yahoogoogle

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to determine whether the reaction is Sn2 or E2(especially for secondary), we need to know the strength of the basicity of the attacking nucleophilic, which is quite abitrary. so what's the strategy to tackle this type of problems on dat?
 

lintydent

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yahoogoogle said:
to determine whether the reaction is Sn2 or E2(especially for secondary), we need to know the strength of the basicity of the attacking nucleophilic, which is quite abitrary. so what's the strategy to tackle this type of problems on dat?
If they give you the product, then one obvious way to determine between the two is that E2 will give you an alkene, Sn2 will not...and in addition, the E2 rxn is an "elimination" of the leaving group, while Sn2 is the "substitution" of a leaving group for a strong nucleophile.
 

Yellow Snow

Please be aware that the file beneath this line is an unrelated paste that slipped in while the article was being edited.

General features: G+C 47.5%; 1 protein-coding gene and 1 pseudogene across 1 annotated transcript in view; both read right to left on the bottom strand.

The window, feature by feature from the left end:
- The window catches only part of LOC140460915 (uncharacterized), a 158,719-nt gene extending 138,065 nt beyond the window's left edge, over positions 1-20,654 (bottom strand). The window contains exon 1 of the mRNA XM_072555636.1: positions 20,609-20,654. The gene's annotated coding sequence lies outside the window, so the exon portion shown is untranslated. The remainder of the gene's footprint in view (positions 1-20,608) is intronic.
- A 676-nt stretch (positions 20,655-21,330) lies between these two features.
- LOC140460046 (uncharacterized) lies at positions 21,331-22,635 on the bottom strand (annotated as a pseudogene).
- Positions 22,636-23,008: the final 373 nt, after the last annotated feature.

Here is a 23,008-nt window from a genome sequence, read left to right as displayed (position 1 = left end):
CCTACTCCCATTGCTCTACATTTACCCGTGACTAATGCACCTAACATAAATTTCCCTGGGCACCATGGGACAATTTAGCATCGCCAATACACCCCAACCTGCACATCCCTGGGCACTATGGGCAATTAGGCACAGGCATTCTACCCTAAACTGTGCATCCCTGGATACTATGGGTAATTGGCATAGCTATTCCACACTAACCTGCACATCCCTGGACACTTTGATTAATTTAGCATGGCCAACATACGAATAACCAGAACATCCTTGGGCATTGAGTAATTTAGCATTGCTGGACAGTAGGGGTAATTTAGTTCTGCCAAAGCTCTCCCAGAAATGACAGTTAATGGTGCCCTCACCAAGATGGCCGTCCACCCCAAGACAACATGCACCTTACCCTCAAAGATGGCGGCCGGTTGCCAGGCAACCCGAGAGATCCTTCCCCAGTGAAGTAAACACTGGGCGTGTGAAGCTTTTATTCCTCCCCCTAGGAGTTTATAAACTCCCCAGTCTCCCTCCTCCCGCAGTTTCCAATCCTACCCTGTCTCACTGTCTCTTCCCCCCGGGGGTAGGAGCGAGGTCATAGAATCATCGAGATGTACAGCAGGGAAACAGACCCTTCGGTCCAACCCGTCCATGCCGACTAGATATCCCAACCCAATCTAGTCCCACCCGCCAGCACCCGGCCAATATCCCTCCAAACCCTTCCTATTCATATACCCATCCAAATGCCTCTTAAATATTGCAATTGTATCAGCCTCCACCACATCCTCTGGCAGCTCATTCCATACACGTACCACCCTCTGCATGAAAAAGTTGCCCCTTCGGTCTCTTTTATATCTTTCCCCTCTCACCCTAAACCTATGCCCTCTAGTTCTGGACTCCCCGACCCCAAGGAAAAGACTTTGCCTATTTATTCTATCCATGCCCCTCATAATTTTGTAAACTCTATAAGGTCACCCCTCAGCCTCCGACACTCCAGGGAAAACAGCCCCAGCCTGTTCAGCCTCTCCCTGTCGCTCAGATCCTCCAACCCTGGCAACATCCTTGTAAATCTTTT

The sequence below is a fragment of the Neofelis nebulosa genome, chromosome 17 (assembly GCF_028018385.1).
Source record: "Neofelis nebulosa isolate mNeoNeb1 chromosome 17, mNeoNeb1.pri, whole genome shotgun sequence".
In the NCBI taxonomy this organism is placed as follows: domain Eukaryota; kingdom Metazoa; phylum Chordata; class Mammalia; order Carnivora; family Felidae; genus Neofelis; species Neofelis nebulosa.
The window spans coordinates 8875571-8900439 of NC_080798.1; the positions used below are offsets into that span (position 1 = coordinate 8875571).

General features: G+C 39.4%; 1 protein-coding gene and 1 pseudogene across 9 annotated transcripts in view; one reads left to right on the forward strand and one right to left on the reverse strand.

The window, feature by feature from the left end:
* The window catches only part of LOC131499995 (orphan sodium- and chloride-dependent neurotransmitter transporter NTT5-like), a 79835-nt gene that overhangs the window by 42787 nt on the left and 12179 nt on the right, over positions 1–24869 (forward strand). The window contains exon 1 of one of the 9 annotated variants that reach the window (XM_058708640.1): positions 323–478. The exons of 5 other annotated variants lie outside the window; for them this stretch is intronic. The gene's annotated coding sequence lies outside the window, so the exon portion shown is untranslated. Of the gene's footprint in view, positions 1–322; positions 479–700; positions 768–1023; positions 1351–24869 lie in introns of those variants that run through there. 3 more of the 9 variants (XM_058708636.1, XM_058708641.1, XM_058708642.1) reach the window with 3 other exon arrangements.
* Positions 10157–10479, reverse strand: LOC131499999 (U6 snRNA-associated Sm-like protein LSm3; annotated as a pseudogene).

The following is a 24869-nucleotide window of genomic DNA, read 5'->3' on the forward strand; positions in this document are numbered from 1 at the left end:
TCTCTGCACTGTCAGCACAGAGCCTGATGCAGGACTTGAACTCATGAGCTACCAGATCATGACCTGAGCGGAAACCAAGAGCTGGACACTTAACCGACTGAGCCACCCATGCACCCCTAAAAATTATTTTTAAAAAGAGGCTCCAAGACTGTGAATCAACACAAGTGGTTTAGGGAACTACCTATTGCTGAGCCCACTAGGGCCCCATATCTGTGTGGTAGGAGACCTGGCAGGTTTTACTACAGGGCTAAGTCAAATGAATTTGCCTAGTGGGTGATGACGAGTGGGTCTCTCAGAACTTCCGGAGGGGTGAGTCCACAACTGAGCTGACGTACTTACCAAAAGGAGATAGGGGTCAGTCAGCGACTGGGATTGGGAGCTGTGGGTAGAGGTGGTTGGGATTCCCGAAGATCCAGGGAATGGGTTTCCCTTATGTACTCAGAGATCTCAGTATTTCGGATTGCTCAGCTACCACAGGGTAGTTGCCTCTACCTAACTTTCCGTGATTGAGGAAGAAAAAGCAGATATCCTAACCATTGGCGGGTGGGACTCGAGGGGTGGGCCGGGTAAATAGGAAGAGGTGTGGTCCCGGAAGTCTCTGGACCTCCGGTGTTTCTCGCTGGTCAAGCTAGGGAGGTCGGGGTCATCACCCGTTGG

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yahoogoogle said:
to determine whether the reaction is Sn2 or E2(especially for secondary), we need to know the strength of the basicity of the attacking nucleophilic, which is quite abitrary. so what's the strategy to tackle this type of problems on dat?
I don't see how they can make it too specific because if you have a secondary w/ an ambiguous nu: the major product might barely dominate. I am hoping it will mostly be a bulky base leading me to E2 over Sn2.

Also, heat promotes E2 over Sn2? Not that I have seen any practice questions w/ heat.
 
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